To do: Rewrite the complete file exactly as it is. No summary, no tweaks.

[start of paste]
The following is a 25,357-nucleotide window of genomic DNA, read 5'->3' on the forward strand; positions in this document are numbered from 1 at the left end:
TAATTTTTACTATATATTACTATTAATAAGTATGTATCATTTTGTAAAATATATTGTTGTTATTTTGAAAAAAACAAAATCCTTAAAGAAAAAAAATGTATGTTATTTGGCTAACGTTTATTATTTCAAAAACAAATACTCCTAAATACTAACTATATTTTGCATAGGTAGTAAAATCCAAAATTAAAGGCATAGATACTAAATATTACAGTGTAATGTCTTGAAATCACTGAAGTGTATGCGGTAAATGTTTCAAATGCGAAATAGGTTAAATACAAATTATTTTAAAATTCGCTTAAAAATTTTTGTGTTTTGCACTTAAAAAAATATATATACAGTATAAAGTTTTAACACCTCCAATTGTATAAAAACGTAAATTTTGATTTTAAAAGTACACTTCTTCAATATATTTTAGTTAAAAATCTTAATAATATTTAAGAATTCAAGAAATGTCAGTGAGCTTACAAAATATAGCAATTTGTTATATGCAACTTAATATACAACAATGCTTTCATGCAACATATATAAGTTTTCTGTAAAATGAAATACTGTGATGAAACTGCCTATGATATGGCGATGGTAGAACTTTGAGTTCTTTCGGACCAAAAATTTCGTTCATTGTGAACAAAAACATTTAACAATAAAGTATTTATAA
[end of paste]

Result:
The following is a 25,357-nucleotide window of genomic DNA, read 5'->3' on the forward strand; positions in this document are numbered from 1 at the left end:
TAATTTTTACTATATATTACTATTAATAAGTATGTATCATTTTGTAAAATATATTGTTGTTATTTTGAAAAAAACAAAATCCTTAAAGAAAAAAAATGTATGTTATTTGGCTAACGTTTATTATTTCAAAAACAAATACTCCTAAATACTAACTATATTTTGCATAGGTAGTAAAATCCAAAATTAAAGGCATAGATACTAAATATTACAGTGTAATGTCTTGAAATCACTGAAGTGTATGCGGTAAATGTTTCAAATGCGAAATAGGTTAAATACAAATTATTTTAAAATTCGCTTAAAAATTTTTGTGTTTTGCACTTAAAAAAATATATATACAGTATAAAGTTTTAACACCTCCAATTGTATAAAAACGTAAATTTTGATTTTAAAAGTACACTTCTTCAATATATTTTAGTTAAAAATCTTAATAATATTTAAGAATTCAAGAAATGTCAGTGAGCTTACAAAATATAGCAATTTGTTATATGCAACTTAATATACAACAATGCTTTCATGCAACATATATAAGTTTTCTGTAAAATGAAATACTGTGATGAAACTGCCTATGATATGGCGATGGTAGAACTTTGAGTTCTTTCGGACCAAAAATTTCGTTCATTGTGAACAAAAACATTTAACAATAAAGTATTTATAA